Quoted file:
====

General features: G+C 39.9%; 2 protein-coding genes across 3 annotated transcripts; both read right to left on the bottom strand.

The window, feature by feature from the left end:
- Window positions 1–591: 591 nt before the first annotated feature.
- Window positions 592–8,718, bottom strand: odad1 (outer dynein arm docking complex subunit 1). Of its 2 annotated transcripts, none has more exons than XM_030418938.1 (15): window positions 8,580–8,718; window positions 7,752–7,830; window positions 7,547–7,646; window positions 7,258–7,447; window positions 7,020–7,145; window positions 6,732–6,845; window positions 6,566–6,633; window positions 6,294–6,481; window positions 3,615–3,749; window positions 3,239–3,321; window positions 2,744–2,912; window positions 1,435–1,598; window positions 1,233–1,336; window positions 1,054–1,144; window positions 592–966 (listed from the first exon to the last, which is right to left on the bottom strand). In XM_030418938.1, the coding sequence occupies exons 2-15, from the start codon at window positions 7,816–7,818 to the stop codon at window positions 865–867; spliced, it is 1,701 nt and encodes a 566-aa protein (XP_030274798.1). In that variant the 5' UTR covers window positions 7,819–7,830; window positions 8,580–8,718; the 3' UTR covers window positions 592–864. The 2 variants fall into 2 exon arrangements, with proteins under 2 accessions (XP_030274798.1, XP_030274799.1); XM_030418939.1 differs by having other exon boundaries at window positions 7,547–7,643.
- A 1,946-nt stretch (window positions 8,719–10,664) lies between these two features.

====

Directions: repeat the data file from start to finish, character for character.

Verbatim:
General features: G+C 39.9%; 2 protein-coding genes across 3 annotated transcripts; both read right to left on the bottom strand.

The window, feature by feature from the left end:
- Window positions 1–591: 591 nt before the first annotated feature.
- Window positions 592–8,718, bottom strand: odad1 (outer dynein arm docking complex subunit 1). Of its 2 annotated transcripts, none has more exons than XM_030418938.1 (15): window positions 8,580–8,718; window positions 7,752–7,830; window positions 7,547–7,646; window positions 7,258–7,447; window positions 7,020–7,145; window positions 6,732–6,845; window positions 6,566–6,633; window positions 6,294–6,481; window positions 3,615–3,749; window positions 3,239–3,321; window positions 2,744–2,912; window positions 1,435–1,598; window positions 1,233–1,336; window positions 1,054–1,144; window positions 592–966 (listed from the first exon to the last, which is right to left on the bottom strand). In XM_030418938.1, the coding sequence occupies exons 2-15, from the start codon at window positions 7,816–7,818 to the stop codon at window positions 865–867; spliced, it is 1,701 nt and encodes a 566-aa protein (XP_030274798.1). In that variant the 5' UTR covers window positions 7,819–7,830; window positions 8,580–8,718; the 3' UTR covers window positions 592–864. The 2 variants fall into 2 exon arrangements, with proteins under 2 accessions (XP_030274798.1, XP_030274799.1); XM_030418939.1 differs by having other exon boundaries at window positions 7,547–7,643.
- A 1,946-nt stretch (window positions 8,719–10,664) lies between these two features.